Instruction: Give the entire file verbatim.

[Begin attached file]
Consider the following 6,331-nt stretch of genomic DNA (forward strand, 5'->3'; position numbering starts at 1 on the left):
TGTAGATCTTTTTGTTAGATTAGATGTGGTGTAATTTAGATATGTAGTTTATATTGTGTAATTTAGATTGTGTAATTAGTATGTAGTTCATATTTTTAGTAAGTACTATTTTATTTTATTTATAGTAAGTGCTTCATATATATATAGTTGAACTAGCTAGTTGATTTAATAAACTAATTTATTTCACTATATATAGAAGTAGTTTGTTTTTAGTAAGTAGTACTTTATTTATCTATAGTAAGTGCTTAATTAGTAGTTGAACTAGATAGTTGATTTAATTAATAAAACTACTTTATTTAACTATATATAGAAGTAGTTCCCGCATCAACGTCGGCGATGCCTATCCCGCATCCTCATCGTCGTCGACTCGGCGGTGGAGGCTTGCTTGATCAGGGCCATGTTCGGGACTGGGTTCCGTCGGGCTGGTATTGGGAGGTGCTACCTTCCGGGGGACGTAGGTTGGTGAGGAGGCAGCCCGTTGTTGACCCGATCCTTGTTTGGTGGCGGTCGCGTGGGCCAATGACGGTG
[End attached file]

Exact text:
Consider the following 6,331-nt stretch of genomic DNA (forward strand, 5'->3'; position numbering starts at 1 on the left):
TGTAGATCTTTTTGTTAGATTAGATGTGGTGTAATTTAGATATGTAGTTTATATTGTGTAATTTAGATTGTGTAATTAGTATGTAGTTCATATTTTTAGTAAGTACTATTTTATTTTATTTATAGTAAGTGCTTCATATATATATAGTTGAACTAGCTAGTTGATTTAATAAACTAATTTATTTCACTATATATAGAAGTAGTTTGTTTTTAGTAAGTAGTACTTTATTTATCTATAGTAAGTGCTTAATTAGTAGTTGAACTAGATAGTTGATTTAATTAATAAAACTACTTTATTTAACTATATATAGAAGTAGTTCCCGCATCAACGTCGGCGATGCCTATCCCGCATCCTCATCGTCGTCGACTCGGCGGTGGAGGCTTGCTTGATCAGGGCCATGTTCGGGACTGGGTTCCGTCGGGCTGGTATTGGGAGGTGCTACCTTCCGGGGGACGTAGGTTGGTGAGGAGGCAGCCCGTTGTTGACCCGATCCTTGTTTGGTGGCGGTCGCGTGGGCCAATGACGGTG